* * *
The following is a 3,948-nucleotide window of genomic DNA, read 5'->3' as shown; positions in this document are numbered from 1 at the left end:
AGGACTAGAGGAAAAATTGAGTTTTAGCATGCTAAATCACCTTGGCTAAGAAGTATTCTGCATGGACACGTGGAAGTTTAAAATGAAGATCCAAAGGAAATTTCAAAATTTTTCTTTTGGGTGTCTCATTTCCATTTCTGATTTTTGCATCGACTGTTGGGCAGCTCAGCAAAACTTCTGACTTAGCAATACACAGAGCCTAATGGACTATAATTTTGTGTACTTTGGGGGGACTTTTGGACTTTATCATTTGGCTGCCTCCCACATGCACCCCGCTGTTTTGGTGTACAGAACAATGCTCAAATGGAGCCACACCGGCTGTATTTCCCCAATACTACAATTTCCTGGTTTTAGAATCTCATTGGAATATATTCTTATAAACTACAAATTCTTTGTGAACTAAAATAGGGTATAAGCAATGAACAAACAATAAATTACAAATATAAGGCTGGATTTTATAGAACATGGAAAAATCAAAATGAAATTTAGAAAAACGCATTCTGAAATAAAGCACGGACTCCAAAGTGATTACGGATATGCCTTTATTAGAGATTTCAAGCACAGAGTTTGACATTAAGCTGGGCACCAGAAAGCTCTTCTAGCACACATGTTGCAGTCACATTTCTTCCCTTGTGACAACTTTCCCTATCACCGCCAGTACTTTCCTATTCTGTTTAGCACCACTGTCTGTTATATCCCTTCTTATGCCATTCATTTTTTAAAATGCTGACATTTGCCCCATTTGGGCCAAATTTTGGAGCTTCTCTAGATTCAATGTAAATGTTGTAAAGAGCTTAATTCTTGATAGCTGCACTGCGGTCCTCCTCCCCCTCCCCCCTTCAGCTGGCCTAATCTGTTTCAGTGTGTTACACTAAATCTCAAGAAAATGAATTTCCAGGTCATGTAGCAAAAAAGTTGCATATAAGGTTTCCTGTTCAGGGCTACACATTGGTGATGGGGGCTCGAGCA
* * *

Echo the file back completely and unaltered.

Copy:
The following is a 3,948-nucleotide window of genomic DNA, read 5'->3' as shown; positions in this document are numbered from 1 at the left end:
AGGACTAGAGGAAAAATTGAGTTTTAGCATGCTAAATCACCTTGGCTAAGAAGTATTCTGCATGGACACGTGGAAGTTTAAAATGAAGATCCAAAGGAAATTTCAAAATTTTTCTTTTGGGTGTCTCATTTCCATTTCTGATTTTTGCATCGACTGTTGGGCAGCTCAGCAAAACTTCTGACTTAGCAATACACAGAGCCTAATGGACTATAATTTTGTGTACTTTGGGGGGACTTTTGGACTTTATCATTTGGCTGCCTCCCACATGCACCCCGCTGTTTTGGTGTACAGAACAATGCTCAAATGGAGCCACACCGGCTGTATTTCCCCAATACTACAATTTCCTGGTTTTAGAATCTCATTGGAATATATTCTTATAAACTACAAATTCTTTGTGAACTAAAATAGGGTATAAGCAATGAACAAACAATAAATTACAAATATAAGGCTGGATTTTATAGAACATGGAAAAATCAAAATGAAATTTAGAAAAACGCATTCTGAAATAAAGCACGGACTCCAAAGTGATTACGGATATGCCTTTATTAGAGATTTCAAGCACAGAGTTTGACATTAAGCTGGGCACCAGAAAGCTCTTCTAGCACACATGTTGCAGTCACATTTCTTCCCTTGTGACAACTTTCCCTATCACCGCCAGTACTTTCCTATTCTGTTTAGCACCACTGTCTGTTATATCCCTTCTTATGCCATTCATTTTTTAAAATGCTGACATTTGCCCCATTTGGGCCAAATTTTGGAGCTTCTCTAGATTCAATGTAAATGTTGTAAAGAGCTTAATTCTTGATAGCTGCACTGCGGTCCTCCTCCCCCTCCCCCCTTCAGCTGGCCTAATCTGTTTCAGTGTGTTACACTAAATCTCAAGAAAATGAATTTCCAGGTCATGTAGCAAAAAAGTTGCATATAAGGTTTCCTGTTCAGGGCTACACATTGGTGATGGGGGCTCGAGCA